In 2019 approximately 3,200 commercial and noncommercial pesticide applicators will need to be recertified in Nebraska. They include fumigators, ornamental and turf applicators, exterminators, and others.
A 120-foot sprayer can have as many as 96 nozzles and screens and stow away as much as 15 gallons of pesticide residue in its nooks and crannies after an application is done. Consider these tips for thoroughly cleaning your sprayer to avoid off-target contamination.
Besides using common sense, perhaps an applicator’s most important protection is wearing the appropriate personal protective equipment (PPE). Here's an illustrated guide as to what to wear and exposure risk for various body areas.
As you ready your field equipment for the coming crop season, are you including a respirator as part of your personal protective equipment? Certain pesticides, such as formulations of Engenia® and Lorsban™, require a NIOSH-approved respirator to mix, load, handle, and apply.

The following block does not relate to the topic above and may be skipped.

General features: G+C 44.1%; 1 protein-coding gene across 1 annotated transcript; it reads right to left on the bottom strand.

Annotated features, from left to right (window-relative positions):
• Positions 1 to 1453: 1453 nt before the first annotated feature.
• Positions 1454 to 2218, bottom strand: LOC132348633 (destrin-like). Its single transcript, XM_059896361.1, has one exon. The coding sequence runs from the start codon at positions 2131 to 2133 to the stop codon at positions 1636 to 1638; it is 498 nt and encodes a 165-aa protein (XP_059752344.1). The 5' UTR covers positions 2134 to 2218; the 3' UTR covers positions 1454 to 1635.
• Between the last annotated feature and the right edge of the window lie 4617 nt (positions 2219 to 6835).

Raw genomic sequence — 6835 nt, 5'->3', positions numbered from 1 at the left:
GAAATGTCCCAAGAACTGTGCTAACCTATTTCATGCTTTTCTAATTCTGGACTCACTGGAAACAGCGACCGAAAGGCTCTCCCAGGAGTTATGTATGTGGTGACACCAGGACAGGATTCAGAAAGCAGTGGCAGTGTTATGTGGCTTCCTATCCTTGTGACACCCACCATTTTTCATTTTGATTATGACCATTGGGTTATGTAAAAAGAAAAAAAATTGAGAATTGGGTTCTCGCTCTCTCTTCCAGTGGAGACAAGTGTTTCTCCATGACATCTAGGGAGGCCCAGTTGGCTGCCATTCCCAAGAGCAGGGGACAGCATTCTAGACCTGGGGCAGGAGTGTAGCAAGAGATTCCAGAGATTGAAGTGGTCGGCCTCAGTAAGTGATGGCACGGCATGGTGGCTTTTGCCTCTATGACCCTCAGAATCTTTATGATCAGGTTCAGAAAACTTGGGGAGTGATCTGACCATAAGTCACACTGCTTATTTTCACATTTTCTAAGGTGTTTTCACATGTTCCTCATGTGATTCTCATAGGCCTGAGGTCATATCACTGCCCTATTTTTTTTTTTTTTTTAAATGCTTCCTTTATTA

New RUP dicamba Q&A: Since I must record how and when the spray system cleanout was done, how should I do this when using the same RUP dicamba product on Xtend soybeans for multiple loads and/or over several days?
Nebraska Extension's Pesticide Safety Education Program is expected to recertify more than 6,500 private, commercial, and noncommercial applicators in 2018. Annually it conducts more than 200 initial and recertification educational programs across the state.
If you're planning to use the new RUP dicamba products in 2018, you may have some questions. A new set of Frequently Ask Questions answers some of the most common questions posed to Nebraska Extension in recent weeks.
The world of pesticides is continually evolving; however, many basic principles of pesticide use for commercial and noncommercial applicators remain the same. It is vital to become familiar with how a product should be properly applied by reading and following its label. Listed here are some basic steps and a number of Nebraska Extension resources for further information. An article from the Proceedings of the 2018 Nebraska Extension Crop Production Clinics.